Stakhovsky didn't agree with a call, so he took out his iPhone and took a picture.

Stergiy Stakhovsky Tweets Picture Of Bad Call At French Open

Stergiy Stakhovsky lost his first round match-up in the French Open to Richard Gasquet but not before a controversial call from the chair umpire. Stakhovsky believed a shot was in-bounds that the umpire called out, but it didn’t stop the 27-year-old from taking a picture with his iPhone after the play, which landed him a warning.

After the match, which finished 6-1, 6-4, 6-3 to Gasquet, Stakhovsky tweeted the picture of the bad call for all too see that read, “Well..here what you ask for …”

The Ukranian tennis player wasn’t joking around in the slightest bit, and he actually has a valid point. When viewing the photo, it’s obvious to tell the ball was to the left of the line and not close enough to be called out, meaning Stakhovsky got the call right and the chair umpire got it wrong.

Nevertheless, Richard Gasquet went on win in straight sets to advance to the second round. This isn’t the first time Stakhovsky has taken a picture of a controversial play, as he did the exact same thing during a match in Munich a few weeks ago.

The first-round loss in the French Open is surely upsetting, but the focus remains on the bad call and his creativity to expose the call on Twitter. Maybe other pro’s will learn from Stakhovsky’s iPhone snapshot and begin taking pictures as well when they don’t agree with a call, though that could cause another debate.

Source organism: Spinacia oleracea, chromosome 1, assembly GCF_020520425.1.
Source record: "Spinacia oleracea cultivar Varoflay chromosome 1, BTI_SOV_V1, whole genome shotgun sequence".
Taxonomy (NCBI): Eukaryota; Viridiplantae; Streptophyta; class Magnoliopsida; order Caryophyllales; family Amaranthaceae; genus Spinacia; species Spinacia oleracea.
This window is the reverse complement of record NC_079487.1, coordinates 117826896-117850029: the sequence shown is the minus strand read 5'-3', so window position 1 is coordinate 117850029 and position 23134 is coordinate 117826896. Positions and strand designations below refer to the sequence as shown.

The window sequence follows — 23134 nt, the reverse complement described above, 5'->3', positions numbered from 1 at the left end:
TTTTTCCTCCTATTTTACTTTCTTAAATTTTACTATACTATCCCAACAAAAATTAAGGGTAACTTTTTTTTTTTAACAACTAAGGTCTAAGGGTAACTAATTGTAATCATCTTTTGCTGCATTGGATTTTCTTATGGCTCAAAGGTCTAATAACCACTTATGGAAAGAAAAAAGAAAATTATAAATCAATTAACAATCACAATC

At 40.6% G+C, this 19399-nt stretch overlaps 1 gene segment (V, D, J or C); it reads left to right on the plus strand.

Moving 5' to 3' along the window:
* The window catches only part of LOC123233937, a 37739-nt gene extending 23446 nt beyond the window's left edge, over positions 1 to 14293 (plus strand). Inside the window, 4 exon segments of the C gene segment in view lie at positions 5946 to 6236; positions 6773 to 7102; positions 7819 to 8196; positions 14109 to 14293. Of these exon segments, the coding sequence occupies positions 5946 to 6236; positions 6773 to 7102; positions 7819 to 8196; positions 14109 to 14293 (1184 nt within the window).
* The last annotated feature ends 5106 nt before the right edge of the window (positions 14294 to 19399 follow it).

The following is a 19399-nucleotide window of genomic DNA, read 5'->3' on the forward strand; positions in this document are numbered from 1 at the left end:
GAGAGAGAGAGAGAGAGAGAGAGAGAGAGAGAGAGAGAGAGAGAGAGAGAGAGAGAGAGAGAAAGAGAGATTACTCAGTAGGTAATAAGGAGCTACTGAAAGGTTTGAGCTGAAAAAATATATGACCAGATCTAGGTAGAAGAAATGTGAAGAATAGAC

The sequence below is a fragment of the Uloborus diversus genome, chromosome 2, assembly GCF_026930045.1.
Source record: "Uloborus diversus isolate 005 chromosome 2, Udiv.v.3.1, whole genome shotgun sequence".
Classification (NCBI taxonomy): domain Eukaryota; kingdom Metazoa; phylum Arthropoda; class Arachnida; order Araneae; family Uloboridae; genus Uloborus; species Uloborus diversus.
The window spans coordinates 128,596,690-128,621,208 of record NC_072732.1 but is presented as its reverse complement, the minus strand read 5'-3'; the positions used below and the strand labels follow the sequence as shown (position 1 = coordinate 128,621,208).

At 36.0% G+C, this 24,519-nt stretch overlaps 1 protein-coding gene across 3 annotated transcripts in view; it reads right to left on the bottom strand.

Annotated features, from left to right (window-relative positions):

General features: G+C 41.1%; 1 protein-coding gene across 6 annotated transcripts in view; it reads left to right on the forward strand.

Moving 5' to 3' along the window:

You certainly don’t want matches being held up so a tennis player can snap a quick picture, and, though it’s an easy way to make your point, many people involved in the game would consider it to be disrespectful.

Here’s Sergiy Stakhovsky’s tweet that he sent out shortly after his first-round loss at the French Open.

Was Stakhovsky right in tweeting out a photo of the missed call by the chair umpire at the French Open?

[Image via Christian Mesiano]

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